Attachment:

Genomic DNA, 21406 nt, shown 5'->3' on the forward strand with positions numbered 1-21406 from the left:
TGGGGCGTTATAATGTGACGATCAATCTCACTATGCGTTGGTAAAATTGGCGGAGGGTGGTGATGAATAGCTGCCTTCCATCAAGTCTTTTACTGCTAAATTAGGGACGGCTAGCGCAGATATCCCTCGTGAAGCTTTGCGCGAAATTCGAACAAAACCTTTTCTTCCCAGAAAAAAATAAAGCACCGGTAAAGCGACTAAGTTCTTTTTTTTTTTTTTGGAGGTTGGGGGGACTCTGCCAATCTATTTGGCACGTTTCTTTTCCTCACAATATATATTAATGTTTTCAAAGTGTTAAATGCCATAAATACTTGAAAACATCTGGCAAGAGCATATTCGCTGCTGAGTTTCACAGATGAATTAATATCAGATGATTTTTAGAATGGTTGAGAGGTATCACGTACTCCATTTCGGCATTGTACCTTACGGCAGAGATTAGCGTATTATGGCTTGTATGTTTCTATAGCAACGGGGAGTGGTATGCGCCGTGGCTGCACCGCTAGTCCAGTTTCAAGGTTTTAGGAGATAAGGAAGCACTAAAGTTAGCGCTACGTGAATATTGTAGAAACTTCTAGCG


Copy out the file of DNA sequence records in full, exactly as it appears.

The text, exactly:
Genomic DNA, 21406 nt, shown 5'->3' on the forward strand with positions numbered 1-21406 from the left:
TGGGGCGTTATAATGTGACGATCAATCTCACTATGCGTTGGTAAAATTGGCGGAGGGTGGTGATGAATAGCTGCCTTCCATCAAGTCTTTTACTGCTAAATTAGGGACGGCTAGCGCAGATATCCCTCGTGAAGCTTTGCGCGAAATTCGAACAAAACCTTTTCTTCCCAGAAAAAAATAAAGCACCGGTAAAGCGACTAAGTTCTTTTTTTTTTTTTTGGAGGTTGGGGGGACTCTGCCAATCTATTTGGCACGTTTCTTTTCCTCACAATATATATTAATGTTTTCAAAGTGTTAAATGCCATAAATACTTGAAAACATCTGGCAAGAGCATATTCGCTGCTGAGTTTCACAGATGAATTAATATCAGATGATTTTTAGAATGGTTGAGAGGTATCACGTACTCCATTTCGGCATTGTACCTTACGGCAGAGATTAGCGTATTATGGCTTGTATGTTTCTATAGCAACGGGGAGTGGTATGCGCCGTGGCTGCACCGCTAGTCCAGTTTCAAGGTTTTAGGAGATAAGGAAGCACTAAAGTTAGCGCTACGTGAATATTGTAGAAACTTCTAGCG